Publishing is a business. If we needed a reminder of that, the news on Wednesday that Tom Wolfe will be leaving his long-term publisher, Farrar, Straus & Giroux, served the purpose.
Wolfe, now 76, had been with FSG for 42 years--since his first book, The Kandy-Kolored Tangerine-Flake Streamline Baby, was released in 1965.
He's moving to Little, Brown and Co., a division of French publisher Hachette Livre.
So why would a writer suddenly pick up and leave a publisher he'd been with for more than half his life?
The answer can be found in his last book: the novel I Am Charlotte Simmons released in 2004. FSG lost money on the book, which was described by the press as a critical and commercial diappointment. In a blistering review on 11/14/04, The Chicago Sun-Times said:
At 74, Tom Wolfe has become an old fart. The worst kind of old fart, too: a right-wing scold, a moralizing antique, William Bennett in an ice-cream suit . . . It has been a long time since I have brought such high expectations to such a painfully disappointing novel.
In an article this past Wednesday The New York Times explained the numbers this way:
According to Nielsen BookScan, which represents about 70 percent of book sales, “I am Charlotte Simmons” sold 293,000 copies in hardcover and 138,000 copies in paperback. When Farrar, Straus published the novel, it announced a first-print run of 1.5 million hardcover copies. Although such numbers tend to be inflated, a more realistic print run of about 800,000 far outstripped sales of the book. It also far undersold “A Man in Full,” which sold about 1.1 million copies in hardcover.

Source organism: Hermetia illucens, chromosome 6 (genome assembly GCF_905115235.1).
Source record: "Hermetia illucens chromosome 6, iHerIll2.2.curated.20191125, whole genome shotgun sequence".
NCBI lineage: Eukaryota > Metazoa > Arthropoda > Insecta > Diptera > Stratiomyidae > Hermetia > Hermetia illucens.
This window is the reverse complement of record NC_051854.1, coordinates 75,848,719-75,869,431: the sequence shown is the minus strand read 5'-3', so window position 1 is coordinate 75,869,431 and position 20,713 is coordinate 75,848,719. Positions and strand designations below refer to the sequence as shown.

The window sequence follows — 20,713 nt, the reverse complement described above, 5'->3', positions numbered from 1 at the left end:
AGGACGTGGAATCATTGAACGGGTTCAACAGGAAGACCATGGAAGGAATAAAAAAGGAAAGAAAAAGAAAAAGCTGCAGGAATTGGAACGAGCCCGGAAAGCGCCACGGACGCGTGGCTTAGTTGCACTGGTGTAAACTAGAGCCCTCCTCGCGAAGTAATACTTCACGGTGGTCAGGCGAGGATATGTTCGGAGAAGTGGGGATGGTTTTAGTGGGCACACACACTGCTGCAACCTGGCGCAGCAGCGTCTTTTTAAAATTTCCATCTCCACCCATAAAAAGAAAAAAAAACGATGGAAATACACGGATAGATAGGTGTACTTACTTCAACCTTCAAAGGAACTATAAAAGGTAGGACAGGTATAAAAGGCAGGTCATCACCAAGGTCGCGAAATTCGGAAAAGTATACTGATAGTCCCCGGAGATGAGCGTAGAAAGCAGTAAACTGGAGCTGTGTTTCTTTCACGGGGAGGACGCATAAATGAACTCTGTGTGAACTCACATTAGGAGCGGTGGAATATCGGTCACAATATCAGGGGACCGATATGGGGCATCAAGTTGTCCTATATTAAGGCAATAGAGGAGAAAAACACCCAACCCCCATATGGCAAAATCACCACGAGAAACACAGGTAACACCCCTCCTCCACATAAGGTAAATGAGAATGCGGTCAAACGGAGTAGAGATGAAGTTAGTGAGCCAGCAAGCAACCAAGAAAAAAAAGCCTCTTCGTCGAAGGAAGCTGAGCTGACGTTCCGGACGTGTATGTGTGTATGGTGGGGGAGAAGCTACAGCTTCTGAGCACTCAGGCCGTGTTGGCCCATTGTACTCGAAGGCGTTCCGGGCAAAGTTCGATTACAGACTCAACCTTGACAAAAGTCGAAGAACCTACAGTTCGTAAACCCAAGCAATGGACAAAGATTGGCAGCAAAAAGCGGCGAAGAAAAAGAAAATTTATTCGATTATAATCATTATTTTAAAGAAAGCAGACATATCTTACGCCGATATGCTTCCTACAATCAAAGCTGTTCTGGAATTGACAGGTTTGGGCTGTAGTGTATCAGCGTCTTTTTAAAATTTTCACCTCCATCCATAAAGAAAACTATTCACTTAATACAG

So, when Wolfe and his agent Lynn Nesbitt came back to the table to negotiate the advance for his upcoming novel, Back to Blood, an exploration of class, race and corruption in Cuban Miami, due to be released next year, FSG balked at ponying up the $5 million advance Wolfe wanted. Jonathan Galassi, publisher of FSG, said, "We just couldn't agree on terms."
Little, Brown was willing to fork over an advance in the range of $7 million so Wolfe et al picked up their marbles and decamped.
As I said at the outset, publishing is a business. If you accept an advance based on anticipated sales, you'd damn well better deliver--no matter how famous you are.
If you need further proof, read this post of mine dated 11/8/05 here.
It's all in the numbers.